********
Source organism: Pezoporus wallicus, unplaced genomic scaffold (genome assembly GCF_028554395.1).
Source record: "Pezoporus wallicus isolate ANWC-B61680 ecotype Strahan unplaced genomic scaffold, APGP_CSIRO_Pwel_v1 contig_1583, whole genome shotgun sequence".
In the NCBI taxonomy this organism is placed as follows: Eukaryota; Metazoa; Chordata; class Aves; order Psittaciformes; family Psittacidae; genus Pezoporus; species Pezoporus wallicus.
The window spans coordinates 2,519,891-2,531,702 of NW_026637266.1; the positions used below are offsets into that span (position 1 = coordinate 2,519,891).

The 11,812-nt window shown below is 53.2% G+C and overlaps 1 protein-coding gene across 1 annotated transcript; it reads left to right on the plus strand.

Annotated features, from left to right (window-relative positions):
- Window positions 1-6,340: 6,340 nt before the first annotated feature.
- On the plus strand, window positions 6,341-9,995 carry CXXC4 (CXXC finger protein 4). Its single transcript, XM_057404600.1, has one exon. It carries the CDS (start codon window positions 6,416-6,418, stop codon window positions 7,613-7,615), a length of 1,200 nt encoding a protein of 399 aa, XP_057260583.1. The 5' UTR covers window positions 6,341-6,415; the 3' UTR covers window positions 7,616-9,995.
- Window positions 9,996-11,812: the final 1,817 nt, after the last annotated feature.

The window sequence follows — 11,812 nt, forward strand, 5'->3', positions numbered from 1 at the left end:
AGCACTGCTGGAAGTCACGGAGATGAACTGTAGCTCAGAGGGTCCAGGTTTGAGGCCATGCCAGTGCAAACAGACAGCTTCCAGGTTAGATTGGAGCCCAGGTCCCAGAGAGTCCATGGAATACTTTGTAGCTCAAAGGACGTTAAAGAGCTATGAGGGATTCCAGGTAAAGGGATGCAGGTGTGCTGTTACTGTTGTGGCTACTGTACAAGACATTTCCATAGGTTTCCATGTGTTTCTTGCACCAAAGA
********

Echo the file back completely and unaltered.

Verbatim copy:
Source organism: Pezoporus wallicus, unplaced genomic scaffold (genome assembly GCF_028554395.1).
Source record: "Pezoporus wallicus isolate ANWC-B61680 ecotype Strahan unplaced genomic scaffold, APGP_CSIRO_Pwel_v1 contig_1583, whole genome shotgun sequence".
In the NCBI taxonomy this organism is placed as follows: Eukaryota; Metazoa; Chordata; class Aves; order Psittaciformes; family Psittacidae; genus Pezoporus; species Pezoporus wallicus.
The window spans coordinates 2,519,891-2,531,702 of NW_026637266.1; the positions used below are offsets into that span (position 1 = coordinate 2,519,891).

The 11,812-nt window shown below is 53.2% G+C and overlaps 1 protein-coding gene across 1 annotated transcript; it reads left to right on the plus strand.

Annotated features, from left to right (window-relative positions):
- Window positions 1-6,340: 6,340 nt before the first annotated feature.
- On the plus strand, window positions 6,341-9,995 carry CXXC4 (CXXC finger protein 4). Its single transcript, XM_057404600.1, has one exon. It carries the CDS (start codon window positions 6,416-6,418, stop codon window positions 7,613-7,615), a length of 1,200 nt encoding a protein of 399 aa, XP_057260583.1. The 5' UTR covers window positions 6,341-6,415; the 3' UTR covers window positions 7,616-9,995.
- Window positions 9,996-11,812: the final 1,817 nt, after the last annotated feature.

The window sequence follows — 11,812 nt, forward strand, 5'->3', positions numbered from 1 at the left end:
AGCACTGCTGGAAGTCACGGAGATGAACTGTAGCTCAGAGGGTCCAGGTTTGAGGCCATGCCAGTGCAAACAGACAGCTTCCAGGTTAGATTGGAGCCCAGGTCCCAGAGAGTCCATGGAATACTTTGTAGCTCAAAGGACGTTAAAGAGCTATGAGGGATTCCAGGTAAAGGGATGCAGGTGTGCTGTTACTGTTGTGGCTACTGTACAAGACATTTCCATAGGTTTCCATGTGTTTCTTGCACCAAAGA